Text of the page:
There was a silly story on the front page of the The New York Times Wednesday morning. With its title “Covering 2012, Youth on the Bus,” I almost didn’t read it, expecting a feel good story about elementary school children who had won some sort of reporter-for-a-day contest.

But then I did and discovered, these youth are actually “mostly in their 20s.” In the story, media reporter Jeremy W. Peters focuses on a group of young CBS/National Journal reporters, who he writes have stumbled onto a campaign trail made dangerous by developments like YouTube and Twitter, which can capture and make hard to forget embarrassing reporting moments.

“People are watching you,” Fernando Suarez, a CBS News reporter who covered Hillary Rodham Clinton’s presidential campaign, admonished the young reporters. He recounted once innocently checking his e-mail and Facebook page during a Clinton rally in Oregon. A local blogger looked over his shoulder, snapped a picture of him and then wrote an item criticizing the media for being disengaged.

“Just be smart,” Mr. Suarez added. “Now that everybody has a Flip cam, they’re looking to get you.” The young reporters nodded earnestly.
The story has already attracted plenty of criticism, and rightly so. Let’s begin:

As with many a trend piece, this one was met by a chorus of media critics asking “Is this new?” The Huffington Post’s Michael Calderone quickly tweeted that David Broder—who Peters gives as an example of the bygone era of seasoned campaign reporters—actually started covering campaigns in his 20s. Just to add another example, Joe McGinniss was 26 when published The Selling of the President, for which he was given unprecedented access to Nixon’s campaign.

As Zara Golden at Mediaite also points out, Peters, himself, began stringing for the Times in his “youth”, at the age of 24.

Peters responded over Twitter to the criticism: “What’s new is training trail reporters to avoid becoming the story. Not suggesting youth is new on the bus.”

But, in the article he does:

Now, more and more, because of budget cutbacks, those once coveted jobs are being filled by brand new journalists at a fraction of the salary.

Beyond the shaky foundations, though, the article was at least as troubling for suggesting that avoiding gaffes is job one for these young reporters. It’s hard to say if this premise is the consequence of Peters’s frame, or if it’s the message elders are doling out while training the new generation. Neither option would be good news.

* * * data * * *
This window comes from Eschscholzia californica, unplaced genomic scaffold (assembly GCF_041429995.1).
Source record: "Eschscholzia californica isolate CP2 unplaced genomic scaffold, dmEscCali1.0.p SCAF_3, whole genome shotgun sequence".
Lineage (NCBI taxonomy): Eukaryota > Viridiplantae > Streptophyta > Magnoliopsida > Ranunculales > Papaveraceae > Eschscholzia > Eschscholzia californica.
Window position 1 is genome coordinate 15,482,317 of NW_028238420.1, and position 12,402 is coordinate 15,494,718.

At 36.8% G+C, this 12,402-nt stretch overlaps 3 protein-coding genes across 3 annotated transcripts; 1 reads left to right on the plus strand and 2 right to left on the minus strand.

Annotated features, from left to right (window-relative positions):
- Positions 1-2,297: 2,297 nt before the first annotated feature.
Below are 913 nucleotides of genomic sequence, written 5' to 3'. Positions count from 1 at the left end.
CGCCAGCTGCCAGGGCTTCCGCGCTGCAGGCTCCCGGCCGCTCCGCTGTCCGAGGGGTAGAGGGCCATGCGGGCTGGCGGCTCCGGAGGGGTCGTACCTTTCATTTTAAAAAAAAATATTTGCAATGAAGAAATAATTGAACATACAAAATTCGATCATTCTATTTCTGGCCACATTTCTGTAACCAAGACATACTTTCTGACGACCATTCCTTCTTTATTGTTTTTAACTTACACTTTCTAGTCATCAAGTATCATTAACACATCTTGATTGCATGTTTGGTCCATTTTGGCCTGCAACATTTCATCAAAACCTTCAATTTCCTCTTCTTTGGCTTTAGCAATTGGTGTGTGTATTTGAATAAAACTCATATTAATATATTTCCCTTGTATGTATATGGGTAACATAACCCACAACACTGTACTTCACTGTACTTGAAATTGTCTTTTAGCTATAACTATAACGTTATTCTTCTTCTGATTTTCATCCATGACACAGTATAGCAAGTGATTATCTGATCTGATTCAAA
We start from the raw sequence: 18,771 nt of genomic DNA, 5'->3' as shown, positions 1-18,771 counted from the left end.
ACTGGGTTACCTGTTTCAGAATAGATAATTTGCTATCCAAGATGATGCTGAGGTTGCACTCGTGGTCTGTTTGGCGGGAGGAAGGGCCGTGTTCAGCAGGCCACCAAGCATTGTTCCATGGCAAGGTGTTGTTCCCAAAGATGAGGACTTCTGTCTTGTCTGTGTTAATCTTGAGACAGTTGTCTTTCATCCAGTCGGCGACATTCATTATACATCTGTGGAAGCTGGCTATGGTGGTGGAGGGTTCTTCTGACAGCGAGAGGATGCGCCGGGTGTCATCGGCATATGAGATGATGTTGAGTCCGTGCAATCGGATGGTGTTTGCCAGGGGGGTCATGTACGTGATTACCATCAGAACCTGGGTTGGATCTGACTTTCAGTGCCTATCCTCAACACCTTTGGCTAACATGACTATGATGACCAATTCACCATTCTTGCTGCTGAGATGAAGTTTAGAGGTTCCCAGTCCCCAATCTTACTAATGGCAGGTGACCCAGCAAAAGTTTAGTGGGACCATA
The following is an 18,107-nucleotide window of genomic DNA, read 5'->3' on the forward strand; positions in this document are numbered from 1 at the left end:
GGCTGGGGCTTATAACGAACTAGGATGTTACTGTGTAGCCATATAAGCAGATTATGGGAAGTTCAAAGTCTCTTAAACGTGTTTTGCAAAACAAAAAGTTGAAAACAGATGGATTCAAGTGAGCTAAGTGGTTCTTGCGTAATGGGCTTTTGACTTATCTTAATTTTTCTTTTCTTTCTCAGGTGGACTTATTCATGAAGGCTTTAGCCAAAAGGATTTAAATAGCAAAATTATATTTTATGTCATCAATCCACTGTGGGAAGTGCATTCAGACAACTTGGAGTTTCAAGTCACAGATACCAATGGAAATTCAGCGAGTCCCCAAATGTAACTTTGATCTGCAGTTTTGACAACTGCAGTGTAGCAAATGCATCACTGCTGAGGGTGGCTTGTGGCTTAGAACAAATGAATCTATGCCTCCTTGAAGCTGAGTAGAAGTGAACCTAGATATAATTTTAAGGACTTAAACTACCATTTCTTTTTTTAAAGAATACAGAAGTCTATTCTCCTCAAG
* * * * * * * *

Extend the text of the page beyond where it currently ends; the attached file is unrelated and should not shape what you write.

And granted, in today’s online media environment, the advice is worth heeding, as any journalist, including Peters, would know. But to viewers and readers of the CBS/National Journal coverage, and to readers of Peters’s story, the prime concern has to be how good the journalism is—and not the “dangers” those fresh-faced reporters will face.

The article reads like some sort of initiation rite, making the youngsters the butt of tired campaign trail jokes: Peters describes them as “dutifully taking notes” about things like how to eat and drive at the same time.

The piece is less clear on what work the journalists will be actually asked to do. Will it be eyes and ears reporting, reporting candidates’ positions on issues, and speaking with voters at events? And it is even less clear about how they will be asked to do it. There are many more pratfalls in campaign coverage than being the subject of a snarky blog post.

Frankly, what seems far more frightening than a 23-year-old reporter getting caught checking Facebook on the trail, is a 23-year old that doesn’t deeply know and understand policy; that is more attuned and prepared to ask about gaffes and gotcha moments than they are matters of substance; that can figure out the line between coverage and commentary.

Hopefully, CBS/National Journal and other media outlets have the good sense to find people that are just as prepared in this way, as they are to dodge James O’Keefe and his Flip cam.

Erika Fry is a former assistant editor at CJR.